Yoga therapy is a relatively new method of healing born out of an ancient tradition.
Yoga has been around for over 1000 years. The idea of using yoga in a therapeutic context has been credited to Tirumalai Krishnamacharya who died in 1981 at the age of 100.
We can think of yoga therapy the same way we might think of other healing systems such as chinese medicine. We have a system that helps us identify various imbalances in a person and then we offer techniques to bring those aspects into balance. A Yoga Therapist uses various techniques to help a person find balance and heal such as movement (asana), breath work (pranayama), chanting, philosophy or point of view, and meditation to name a few.
What makes a Yoga Therapist different than a yoga teacher?
A Yoga Therapist has been trained to work with the system of yoga to not only to better peoples’ health and wellbeing in a general way but to ttreat specific conditions. Some examples may include physical pain (back pain, shoulder injuries), anxiety disorders, cancer support, PTSD, insomnia, depression, autoimmune diseases, addiction, obesity, the list goes on. Yoga therapy can act as a useful adjunct to the western medical model, or as a stand alone therapy depending on the condition and/or the skill and experience of the Yoga Therapist.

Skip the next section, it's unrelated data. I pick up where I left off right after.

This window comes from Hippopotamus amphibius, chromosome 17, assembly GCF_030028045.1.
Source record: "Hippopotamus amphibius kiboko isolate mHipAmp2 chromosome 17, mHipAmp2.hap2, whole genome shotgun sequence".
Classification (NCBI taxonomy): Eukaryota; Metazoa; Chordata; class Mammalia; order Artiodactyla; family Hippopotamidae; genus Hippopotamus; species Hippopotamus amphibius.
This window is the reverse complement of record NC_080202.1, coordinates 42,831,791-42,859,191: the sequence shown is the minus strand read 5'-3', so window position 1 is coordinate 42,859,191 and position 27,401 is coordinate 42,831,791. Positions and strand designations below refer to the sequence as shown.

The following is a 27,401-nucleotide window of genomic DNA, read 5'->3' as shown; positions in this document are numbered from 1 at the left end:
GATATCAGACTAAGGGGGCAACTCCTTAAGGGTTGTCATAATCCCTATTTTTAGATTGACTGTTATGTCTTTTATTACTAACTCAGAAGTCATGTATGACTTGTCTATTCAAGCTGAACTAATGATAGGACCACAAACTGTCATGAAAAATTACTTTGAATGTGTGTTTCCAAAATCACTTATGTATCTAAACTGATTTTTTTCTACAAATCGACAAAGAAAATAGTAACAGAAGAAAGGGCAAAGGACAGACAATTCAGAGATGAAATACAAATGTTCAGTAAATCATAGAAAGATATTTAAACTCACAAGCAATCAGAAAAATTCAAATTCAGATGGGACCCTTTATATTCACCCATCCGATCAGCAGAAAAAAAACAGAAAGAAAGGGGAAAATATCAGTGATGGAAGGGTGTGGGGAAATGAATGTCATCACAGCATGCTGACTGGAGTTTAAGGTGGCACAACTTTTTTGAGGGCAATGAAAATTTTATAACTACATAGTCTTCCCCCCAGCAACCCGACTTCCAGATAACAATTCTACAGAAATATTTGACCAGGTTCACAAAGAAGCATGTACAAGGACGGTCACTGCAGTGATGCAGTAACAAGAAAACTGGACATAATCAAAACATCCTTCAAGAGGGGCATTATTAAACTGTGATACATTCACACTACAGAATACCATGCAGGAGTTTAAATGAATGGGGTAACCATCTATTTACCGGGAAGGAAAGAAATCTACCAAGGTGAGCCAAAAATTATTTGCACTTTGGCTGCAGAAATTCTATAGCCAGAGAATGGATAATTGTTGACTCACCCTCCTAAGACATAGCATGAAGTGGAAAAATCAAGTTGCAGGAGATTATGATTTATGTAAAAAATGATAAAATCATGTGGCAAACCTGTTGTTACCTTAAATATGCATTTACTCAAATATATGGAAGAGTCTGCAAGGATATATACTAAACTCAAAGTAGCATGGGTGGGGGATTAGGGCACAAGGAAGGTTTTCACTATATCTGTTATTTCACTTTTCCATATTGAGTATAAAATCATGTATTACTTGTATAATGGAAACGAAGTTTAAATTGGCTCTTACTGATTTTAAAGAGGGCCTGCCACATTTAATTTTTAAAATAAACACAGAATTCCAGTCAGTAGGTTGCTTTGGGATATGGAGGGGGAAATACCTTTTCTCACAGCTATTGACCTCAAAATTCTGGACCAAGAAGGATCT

What happens at a yoga therapy session ?
Yoga therapy sessions are done in a private setting. Typically a Yoga Therapist will work with small groups or personally . He or she will do a thorough intake in order to get to know you and your concerns. Depending on the nature of your issue there may be a physical evaluation as well. Once the Yoga Therapist has decided on a course of action they will begin the process of teaching you practices to help with your condition. The relationship between Yoga Therapist and client is an important one. Usually you will be given practices to work on and will have follow up appointments to making sure things are improving for you.